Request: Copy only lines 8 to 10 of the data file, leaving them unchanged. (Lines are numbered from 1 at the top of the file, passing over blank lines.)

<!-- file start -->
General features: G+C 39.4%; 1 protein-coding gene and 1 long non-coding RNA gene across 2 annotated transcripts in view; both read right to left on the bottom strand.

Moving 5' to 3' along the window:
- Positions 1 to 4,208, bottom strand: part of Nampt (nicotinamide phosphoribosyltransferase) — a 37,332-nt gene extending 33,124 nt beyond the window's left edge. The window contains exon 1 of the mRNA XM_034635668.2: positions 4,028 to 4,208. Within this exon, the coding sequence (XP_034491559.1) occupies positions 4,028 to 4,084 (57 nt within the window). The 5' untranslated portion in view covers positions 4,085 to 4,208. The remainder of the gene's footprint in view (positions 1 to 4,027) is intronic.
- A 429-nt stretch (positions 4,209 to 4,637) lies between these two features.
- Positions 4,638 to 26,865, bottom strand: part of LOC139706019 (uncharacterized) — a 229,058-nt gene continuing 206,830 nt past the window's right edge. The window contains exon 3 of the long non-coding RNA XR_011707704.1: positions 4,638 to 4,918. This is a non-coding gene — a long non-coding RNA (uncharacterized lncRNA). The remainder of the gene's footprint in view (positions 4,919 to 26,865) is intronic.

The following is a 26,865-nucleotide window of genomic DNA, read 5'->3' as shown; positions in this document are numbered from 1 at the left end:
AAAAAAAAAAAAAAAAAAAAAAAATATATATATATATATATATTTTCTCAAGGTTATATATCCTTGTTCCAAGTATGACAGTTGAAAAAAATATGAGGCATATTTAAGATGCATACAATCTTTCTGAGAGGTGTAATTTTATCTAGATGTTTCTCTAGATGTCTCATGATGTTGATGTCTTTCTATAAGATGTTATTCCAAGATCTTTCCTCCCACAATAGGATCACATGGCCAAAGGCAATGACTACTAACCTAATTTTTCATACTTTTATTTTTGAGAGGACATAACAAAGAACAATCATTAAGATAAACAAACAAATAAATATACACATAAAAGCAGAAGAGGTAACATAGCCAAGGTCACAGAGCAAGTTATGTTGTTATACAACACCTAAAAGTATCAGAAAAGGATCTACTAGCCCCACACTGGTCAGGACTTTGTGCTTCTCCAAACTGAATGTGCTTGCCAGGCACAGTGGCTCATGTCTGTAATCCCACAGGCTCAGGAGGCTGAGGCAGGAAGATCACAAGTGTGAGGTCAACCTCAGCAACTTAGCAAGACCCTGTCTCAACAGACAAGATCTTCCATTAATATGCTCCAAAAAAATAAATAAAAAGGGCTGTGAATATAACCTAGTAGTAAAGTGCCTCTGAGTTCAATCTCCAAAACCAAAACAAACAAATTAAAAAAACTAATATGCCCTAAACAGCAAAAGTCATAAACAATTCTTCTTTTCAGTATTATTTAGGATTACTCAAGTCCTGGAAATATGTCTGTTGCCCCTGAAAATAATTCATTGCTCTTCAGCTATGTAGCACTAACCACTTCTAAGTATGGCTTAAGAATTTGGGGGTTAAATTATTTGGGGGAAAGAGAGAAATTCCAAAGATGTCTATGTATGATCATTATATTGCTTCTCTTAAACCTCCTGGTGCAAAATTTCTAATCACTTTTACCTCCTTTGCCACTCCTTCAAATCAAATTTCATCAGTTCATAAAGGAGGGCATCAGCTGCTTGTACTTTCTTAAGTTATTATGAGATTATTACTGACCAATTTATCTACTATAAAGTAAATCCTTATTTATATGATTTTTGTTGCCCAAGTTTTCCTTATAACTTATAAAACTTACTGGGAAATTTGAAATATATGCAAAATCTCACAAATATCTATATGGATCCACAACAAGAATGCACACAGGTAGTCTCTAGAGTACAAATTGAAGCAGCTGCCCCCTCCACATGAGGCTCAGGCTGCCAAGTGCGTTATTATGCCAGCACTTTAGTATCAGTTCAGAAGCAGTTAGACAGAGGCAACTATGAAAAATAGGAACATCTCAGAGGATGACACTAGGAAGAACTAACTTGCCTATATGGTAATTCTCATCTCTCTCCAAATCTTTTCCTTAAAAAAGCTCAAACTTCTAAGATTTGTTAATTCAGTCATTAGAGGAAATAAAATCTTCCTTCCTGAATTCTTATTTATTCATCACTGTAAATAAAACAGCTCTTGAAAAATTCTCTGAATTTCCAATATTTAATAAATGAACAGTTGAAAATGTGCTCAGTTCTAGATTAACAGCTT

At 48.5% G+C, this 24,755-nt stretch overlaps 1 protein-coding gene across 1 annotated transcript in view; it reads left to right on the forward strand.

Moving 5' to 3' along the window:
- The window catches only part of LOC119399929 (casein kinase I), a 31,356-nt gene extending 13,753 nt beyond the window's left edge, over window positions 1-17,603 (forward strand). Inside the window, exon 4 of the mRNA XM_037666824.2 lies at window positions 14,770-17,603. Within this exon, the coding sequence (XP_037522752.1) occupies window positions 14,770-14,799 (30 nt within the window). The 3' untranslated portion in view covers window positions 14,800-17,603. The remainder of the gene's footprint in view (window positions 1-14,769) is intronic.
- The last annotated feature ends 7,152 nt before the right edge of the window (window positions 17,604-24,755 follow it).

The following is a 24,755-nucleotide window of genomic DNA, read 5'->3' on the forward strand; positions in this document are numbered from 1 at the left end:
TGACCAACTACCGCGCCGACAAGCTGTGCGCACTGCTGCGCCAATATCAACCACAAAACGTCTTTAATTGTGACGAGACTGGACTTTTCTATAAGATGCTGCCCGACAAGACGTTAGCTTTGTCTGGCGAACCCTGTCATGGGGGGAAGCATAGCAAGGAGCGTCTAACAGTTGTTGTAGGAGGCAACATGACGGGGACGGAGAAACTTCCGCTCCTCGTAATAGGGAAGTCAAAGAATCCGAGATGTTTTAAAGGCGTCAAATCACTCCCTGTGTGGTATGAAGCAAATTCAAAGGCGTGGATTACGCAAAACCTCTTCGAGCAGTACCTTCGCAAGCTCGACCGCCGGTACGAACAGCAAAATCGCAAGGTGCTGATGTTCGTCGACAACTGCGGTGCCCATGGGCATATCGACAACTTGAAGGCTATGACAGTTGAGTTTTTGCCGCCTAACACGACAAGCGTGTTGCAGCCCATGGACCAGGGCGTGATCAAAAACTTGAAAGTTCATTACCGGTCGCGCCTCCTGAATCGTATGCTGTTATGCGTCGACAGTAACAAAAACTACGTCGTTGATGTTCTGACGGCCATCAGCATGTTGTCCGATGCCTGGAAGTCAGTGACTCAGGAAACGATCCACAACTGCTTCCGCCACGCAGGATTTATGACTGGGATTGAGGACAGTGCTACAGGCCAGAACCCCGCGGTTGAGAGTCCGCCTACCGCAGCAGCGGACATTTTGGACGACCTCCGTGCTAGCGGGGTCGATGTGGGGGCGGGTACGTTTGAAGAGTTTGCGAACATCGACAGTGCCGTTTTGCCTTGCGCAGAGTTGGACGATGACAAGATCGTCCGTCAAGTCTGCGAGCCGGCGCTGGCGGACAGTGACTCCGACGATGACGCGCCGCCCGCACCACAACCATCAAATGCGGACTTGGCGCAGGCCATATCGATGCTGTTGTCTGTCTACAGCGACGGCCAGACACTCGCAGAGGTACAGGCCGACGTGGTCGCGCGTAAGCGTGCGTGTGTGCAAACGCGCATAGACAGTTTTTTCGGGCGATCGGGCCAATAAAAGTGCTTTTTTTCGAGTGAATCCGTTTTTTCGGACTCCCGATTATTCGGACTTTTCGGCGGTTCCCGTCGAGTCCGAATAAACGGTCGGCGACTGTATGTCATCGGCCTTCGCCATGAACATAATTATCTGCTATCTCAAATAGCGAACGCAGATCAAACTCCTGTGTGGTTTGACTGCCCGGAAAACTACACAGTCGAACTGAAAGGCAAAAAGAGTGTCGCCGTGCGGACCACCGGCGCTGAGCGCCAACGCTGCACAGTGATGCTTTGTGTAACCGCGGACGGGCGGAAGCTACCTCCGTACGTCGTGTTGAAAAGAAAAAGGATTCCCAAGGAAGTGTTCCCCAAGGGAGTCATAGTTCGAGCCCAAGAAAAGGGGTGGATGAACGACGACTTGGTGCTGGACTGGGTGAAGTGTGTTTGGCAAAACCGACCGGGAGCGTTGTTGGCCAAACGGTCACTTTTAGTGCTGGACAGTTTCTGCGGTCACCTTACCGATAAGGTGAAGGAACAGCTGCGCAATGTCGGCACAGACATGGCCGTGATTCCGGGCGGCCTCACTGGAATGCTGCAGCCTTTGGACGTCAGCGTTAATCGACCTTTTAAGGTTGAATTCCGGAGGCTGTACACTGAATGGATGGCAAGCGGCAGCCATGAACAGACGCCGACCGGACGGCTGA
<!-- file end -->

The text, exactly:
At 48.5% G+C, this 24,755-nt stretch overlaps 1 protein-coding gene across 1 annotated transcript in view; it reads left to right on the forward strand.

Moving 5' to 3' along the window:
- The window catches only part of LOC119399929 (casein kinase I), a 31,356-nt gene extending 13,753 nt beyond the window's left edge, over window positions 1-17,603 (forward strand). Inside the window, exon 4 of the mRNA XM_037666824.2 lies at window positions 14,770-17,603. Within this exon, the coding sequence (XP_037522752.1) occupies window positions 14,770-14,799 (30 nt within the window). The 3' untranslated portion in view covers window positions 14,800-17,603. The remainder of the gene's footprint in view (window positions 1-14,769) is intronic.